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Promiscuous primates play a seminal role in sex

by Rowan Hooper

On average, men are bigger, stronger and more aggressive than women. The behavioral and physiological differences are the result of sexual competition: Males tend to fight among themselves for females, and so tend to be bigger and stronger. The pattern holds across most species.

Here’s another tendency: If a female is promiscuous, a male is going to have to work harder if he wants to monopolize her than if she is monogamous.

If, say, a man has any intention of starting a family with a promiscuous woman, he will want to monopolize her, since — in a Darwinian sense at least — he won’t want to waste his resources raising someone else’s children.

This is Darwin’s process of sexual selection. It gives us an explanation for the profound differences in behavior and physiology between males and females.

However, a seminal discovery reported by scientists in the United States this week shows that when females are promiscuous, males have to work harder at a genetic level, too.

And this really is a seminal piece of work: The scientists determined that a protein controlling semen viscosity evolves more rapidly in primate species with promiscuous females than in monogamous species. In other words, the more free love in a primate species, the thicker the semen used to consummate that love.

In the case of some promiscuous primates such as chimps, semen can even become so viscous that it acts as a mating plug, as it does with some insects. The plug may be a kind of proteinaceous chastity belt, preventing the sperm of rival males gaining access to the eggs. Or it might simply be a plug preventing leakage.

The U.S. research was led by geneticist Bruce Lahn, of the Howard Hughes Medical Institute at the University of Chicago, who explained: “The idea is that in species with promiscuous females, there’s more selective pressure for the male to make his semen more competitive.

“It’s similar to the pressures of a competitive marketplace. In such a marketplace, competitors have to constantly change their products to make them better, to give them an edge over their rivals — whereas, in a monopoly, there’s no incentive to change.”

Lahn found evidence for this competitive change by looking at a gene called SEMG2, which contains the instructions for making semenogelin, a protein in the seminal fluid that controls the viscosity of semen immediately following ejaculation. Lahn and his team sequenced SEMG2 from humans, chimpanzees, bonobos (formerly known as pygmy chimpanzees), gorillas, orangutans, gibbons, macaques, colobus monkeys and spider monkeys. This range of species includes all the major primate mating systems.

At the monogamous end of the scale, there are gorillas and gibbons. In these species one female copulates with one male during one cyclical fertile period. Moving along the scale, we find orangutans, whose females copulate with the dominant male, but who will squeeze in a quickie with other males if they get the chance. At the promiscuous end of the scale we find chimpanzees and macaques, whose females mate with many males each breeding season. Humans fall in the middle of the scale.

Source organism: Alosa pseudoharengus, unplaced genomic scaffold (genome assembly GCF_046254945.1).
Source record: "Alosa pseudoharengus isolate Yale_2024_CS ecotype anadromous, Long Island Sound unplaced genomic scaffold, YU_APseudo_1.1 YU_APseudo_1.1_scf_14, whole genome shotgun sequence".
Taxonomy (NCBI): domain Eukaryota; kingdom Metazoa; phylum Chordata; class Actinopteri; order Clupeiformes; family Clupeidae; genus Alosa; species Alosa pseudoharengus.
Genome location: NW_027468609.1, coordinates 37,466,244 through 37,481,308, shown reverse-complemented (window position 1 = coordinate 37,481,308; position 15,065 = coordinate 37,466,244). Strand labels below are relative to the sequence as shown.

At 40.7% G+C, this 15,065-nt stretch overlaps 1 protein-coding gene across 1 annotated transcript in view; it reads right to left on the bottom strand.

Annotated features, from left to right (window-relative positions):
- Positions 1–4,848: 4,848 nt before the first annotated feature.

It’s hard to place humans more precisely, though, because cultural practices have such a strong influence on our mating system: In some cultures, women may be effectively part of a harem, with access only to one man; in other cultures, it’s possible for women to behave as promiscuously as chimps.

The researchers measured protein-evolution rates by counting the number of amino-acid changes in the protein, then scaling it to the amount of evolutionary time taken to make those changes.

“When we plotted data on the evolution rate of the semenogelin protein against the level of female promiscuity, we saw a clear correlation whereby species with more promiscuous females showed much higher rates of protein evolution than species with more monogamous females,” said Lahn.

It is well known that chimps have bigger testes relative to their body size than humans, who themselves have relatively bigger testes than gorillas. Humans are halfway between promiscuous chimps (who will copulate frequently, going for pretty much anything with a pulse) and gorillas (who, being physically able to defend their females from other males, copulate far less frequently). But this is the first time that sexual competition has been shown to produce different genetic effects.

Lahn likened the high speed of genetic change to an “arms race” between males: “The genes have to adapt faster for any given male to gain an edge over his competitors,” he said.

Work such as this is to be welcomed. Not only do we now know that the rate of genetic change correlates with the intensity of sexual selection, but we are forcibly reminded of how we evolved. We are closely related to chimps and gorillas, and the size of male humans’ testes and the rate of evolutionary change of their semen proteins is governed by the same principles that govern theirs.

It’s easy enough to think that humans are exempt from the rest of nature; this mentality is deeply embedded in our culture — in Western culture, at least. Anything that snaps us out of this view is a good thing, even something as frankly weird and apparently obscure as the thickness of primate semen.